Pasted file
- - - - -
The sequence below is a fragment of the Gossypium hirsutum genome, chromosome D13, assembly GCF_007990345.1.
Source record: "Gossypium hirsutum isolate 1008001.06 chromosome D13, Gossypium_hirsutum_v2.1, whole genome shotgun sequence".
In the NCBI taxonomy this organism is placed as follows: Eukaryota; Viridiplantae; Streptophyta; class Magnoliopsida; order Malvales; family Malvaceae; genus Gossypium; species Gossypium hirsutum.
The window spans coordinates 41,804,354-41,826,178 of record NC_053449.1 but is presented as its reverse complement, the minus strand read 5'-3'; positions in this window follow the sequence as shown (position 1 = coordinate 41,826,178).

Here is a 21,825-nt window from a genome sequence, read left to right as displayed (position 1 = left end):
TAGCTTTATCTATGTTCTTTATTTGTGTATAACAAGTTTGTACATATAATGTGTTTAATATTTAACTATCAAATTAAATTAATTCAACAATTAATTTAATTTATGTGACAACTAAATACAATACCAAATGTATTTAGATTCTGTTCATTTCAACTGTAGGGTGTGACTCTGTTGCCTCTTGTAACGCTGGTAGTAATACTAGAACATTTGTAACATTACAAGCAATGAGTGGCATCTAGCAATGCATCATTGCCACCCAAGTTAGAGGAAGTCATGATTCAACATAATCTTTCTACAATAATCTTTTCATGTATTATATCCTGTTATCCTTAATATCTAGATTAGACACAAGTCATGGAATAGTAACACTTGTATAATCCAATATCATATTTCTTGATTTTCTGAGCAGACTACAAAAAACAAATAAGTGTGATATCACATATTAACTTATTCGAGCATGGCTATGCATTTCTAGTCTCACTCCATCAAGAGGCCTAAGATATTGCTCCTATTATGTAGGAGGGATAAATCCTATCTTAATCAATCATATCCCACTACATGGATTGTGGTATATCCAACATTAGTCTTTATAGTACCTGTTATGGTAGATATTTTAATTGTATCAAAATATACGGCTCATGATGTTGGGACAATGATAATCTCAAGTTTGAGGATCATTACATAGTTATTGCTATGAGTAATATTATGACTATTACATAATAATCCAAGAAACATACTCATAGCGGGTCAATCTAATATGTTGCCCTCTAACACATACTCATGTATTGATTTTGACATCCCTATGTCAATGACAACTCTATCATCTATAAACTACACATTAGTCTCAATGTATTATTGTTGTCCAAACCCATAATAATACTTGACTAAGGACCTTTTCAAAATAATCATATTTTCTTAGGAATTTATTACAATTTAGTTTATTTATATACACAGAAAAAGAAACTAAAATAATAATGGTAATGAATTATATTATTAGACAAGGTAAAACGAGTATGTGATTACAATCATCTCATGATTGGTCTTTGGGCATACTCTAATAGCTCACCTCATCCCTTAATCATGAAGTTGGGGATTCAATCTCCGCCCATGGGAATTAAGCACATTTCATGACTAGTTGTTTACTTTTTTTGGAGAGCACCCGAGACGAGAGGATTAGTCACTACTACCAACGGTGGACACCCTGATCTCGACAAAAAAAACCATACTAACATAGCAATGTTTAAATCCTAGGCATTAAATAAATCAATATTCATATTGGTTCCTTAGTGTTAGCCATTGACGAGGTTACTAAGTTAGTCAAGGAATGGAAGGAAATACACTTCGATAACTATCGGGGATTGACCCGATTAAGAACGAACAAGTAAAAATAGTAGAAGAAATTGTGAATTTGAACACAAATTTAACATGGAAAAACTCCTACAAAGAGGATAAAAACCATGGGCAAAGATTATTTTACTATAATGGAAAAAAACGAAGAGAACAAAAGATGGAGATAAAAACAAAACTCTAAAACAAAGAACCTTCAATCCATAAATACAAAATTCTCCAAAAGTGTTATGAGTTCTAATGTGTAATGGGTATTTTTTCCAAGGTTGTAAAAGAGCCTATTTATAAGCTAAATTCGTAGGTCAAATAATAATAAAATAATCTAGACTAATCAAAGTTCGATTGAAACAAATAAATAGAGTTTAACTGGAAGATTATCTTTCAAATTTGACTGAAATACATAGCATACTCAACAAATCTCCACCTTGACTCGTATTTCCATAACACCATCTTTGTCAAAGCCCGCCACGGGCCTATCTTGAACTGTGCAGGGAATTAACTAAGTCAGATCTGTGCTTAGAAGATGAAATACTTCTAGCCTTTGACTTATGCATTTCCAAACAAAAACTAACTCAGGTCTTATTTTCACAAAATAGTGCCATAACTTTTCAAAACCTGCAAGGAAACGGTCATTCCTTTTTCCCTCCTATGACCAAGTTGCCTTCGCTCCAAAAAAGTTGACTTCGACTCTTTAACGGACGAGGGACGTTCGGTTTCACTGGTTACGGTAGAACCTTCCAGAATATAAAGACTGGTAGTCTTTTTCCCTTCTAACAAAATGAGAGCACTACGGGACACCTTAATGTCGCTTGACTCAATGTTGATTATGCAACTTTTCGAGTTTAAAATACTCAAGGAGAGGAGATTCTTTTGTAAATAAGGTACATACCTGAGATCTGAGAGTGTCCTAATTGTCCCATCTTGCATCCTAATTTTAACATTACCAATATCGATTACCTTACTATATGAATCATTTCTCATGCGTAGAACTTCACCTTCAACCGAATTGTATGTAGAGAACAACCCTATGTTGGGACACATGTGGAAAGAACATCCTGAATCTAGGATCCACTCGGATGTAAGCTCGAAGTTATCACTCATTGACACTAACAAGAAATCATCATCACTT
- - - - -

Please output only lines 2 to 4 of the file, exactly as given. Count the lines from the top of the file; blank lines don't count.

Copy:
Source record: "Gossypium hirsutum isolate 1008001.06 chromosome D13, Gossypium_hirsutum_v2.1, whole genome shotgun sequence".
In the NCBI taxonomy this organism is placed as follows: Eukaryota; Viridiplantae; Streptophyta; class Magnoliopsida; order Malvales; family Malvaceae; genus Gossypium; species Gossypium hirsutum.
The window spans coordinates 41,804,354-41,826,178 of record NC_053449.1 but is presented as its reverse complement, the minus strand read 5'-3'; positions in this window follow the sequence as shown (position 1 = coordinate 41,826,178).